BOSTON – Finally in the end, things got better for Chris Kelly.
The Bruins third line center let out a sigh of exasperation when asked how difficult the 2013 season was for him from beginning to end. He struggled badly out of the gate after only playing briefly in Switzerland during the NHL lockout, broke his leg in a collision with former teammate Chris Neil and then labored again after coming back early from the injury.
Kelly managed only 3 goals and 9 points along with a minus-8 rating in 34 games, and never really got on track with Rich Peverley while going through Chris Bourque and Jordan Caron as wingers on the third line. Then Kelly went through the first 17 games of the playoffs before registering his first point of Boston’s Stanley Cup run, and was a minus-9 in those first 17 postseason games.
“It would have been a memorable season if we had won, but there were certainly some days when I was a little frustrated,” said Kelly. “But some days aren’t going to be great, and some days are. It’s all in how you handle it, and I think I actually learned a lot about myself as a person this year.
“It wasn’t the best year for me, and everybody knows that. There was no hiding it, but I was able to deal with it. It just makes you want to work that much harder to get back to helping the team as much as you can.”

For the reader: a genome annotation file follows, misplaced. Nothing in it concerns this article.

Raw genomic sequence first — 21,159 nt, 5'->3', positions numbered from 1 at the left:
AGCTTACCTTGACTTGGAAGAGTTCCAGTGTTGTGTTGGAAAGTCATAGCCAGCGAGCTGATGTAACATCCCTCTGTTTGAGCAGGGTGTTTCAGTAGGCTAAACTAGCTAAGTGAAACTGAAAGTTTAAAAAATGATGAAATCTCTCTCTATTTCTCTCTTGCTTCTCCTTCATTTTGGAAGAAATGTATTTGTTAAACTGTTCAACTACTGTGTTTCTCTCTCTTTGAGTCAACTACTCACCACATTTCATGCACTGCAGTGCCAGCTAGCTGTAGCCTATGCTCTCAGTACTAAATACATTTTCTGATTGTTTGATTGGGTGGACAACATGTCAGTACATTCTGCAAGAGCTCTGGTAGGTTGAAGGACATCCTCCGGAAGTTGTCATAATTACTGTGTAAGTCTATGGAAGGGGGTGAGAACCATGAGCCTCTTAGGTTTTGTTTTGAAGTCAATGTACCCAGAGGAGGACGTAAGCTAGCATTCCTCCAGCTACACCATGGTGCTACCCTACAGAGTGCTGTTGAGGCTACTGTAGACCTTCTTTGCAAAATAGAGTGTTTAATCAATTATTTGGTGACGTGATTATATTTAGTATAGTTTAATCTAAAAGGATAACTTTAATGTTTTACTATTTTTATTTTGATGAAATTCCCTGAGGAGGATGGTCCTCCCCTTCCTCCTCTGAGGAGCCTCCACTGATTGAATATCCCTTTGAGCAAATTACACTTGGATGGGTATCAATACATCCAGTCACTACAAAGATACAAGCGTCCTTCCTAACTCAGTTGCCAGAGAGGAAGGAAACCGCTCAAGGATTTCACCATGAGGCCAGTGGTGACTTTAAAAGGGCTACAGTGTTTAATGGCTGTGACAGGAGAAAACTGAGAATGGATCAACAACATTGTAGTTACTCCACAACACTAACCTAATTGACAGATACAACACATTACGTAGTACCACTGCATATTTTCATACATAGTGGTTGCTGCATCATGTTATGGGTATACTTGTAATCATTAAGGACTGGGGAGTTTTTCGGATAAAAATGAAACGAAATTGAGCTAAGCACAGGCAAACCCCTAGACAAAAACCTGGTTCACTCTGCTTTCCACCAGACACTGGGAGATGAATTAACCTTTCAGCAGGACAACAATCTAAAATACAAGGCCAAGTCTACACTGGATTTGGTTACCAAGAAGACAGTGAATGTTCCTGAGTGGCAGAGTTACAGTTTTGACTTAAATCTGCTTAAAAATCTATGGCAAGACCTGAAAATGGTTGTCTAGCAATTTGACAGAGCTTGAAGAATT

The two-way center was finally able to toss away the brace on his leg deep into the playoff run, and then Kelly started finding his game when he was matched with Daniel Paille and Tyler Seguin on a forward line in the Cup Finals. In the final five Stanley Cup Final games Kelly had a pair of goals and three points along with a plus-2 rating, and 10 shots on net.
It was arguably the best five game stretch the 32-year-old two-way center enjoyed all year were the Cup Final games, and that leaves Kelly with something of a positive to carry with him over the summer. One thing Kelly wasn’t on board with was any notion that signing a big four-year, $12 million prior to this season caused the hard-working center to relax a little bit.
“Who knows if anything was affecting me sub-consciously? My mind is a complex thing that I haven’t quite figured out myself,” said Kelly. “Last year was a good year for me offensively, but we lost in the first round so it was a disappointing year. But I try to play the game the same way night in and night out. I’m always going to be more on the defensive side than the offensive side.
“That’s just me. But I don’t think signing a contract has any effect at all. I don’t ever want to be the guy where people say ‘oh, he signed his deal and now he’s comfortable.’ I don’t think there is anything to be comfortable about in pro sports because you can be traded, you can be released and you can be bought out. I signed here because I love playing here, and because I want to play here for as long as I can.”
Kelly must have been excited, then, to hear that the Bruins weren’t going to be buying out any player contracts this week. Thus far he remains in Boston’s plans and his revitalized performance during the Cup gave the Bruins a reminder of what Kelly is capable of providing for a third line that is key to the team’s depth.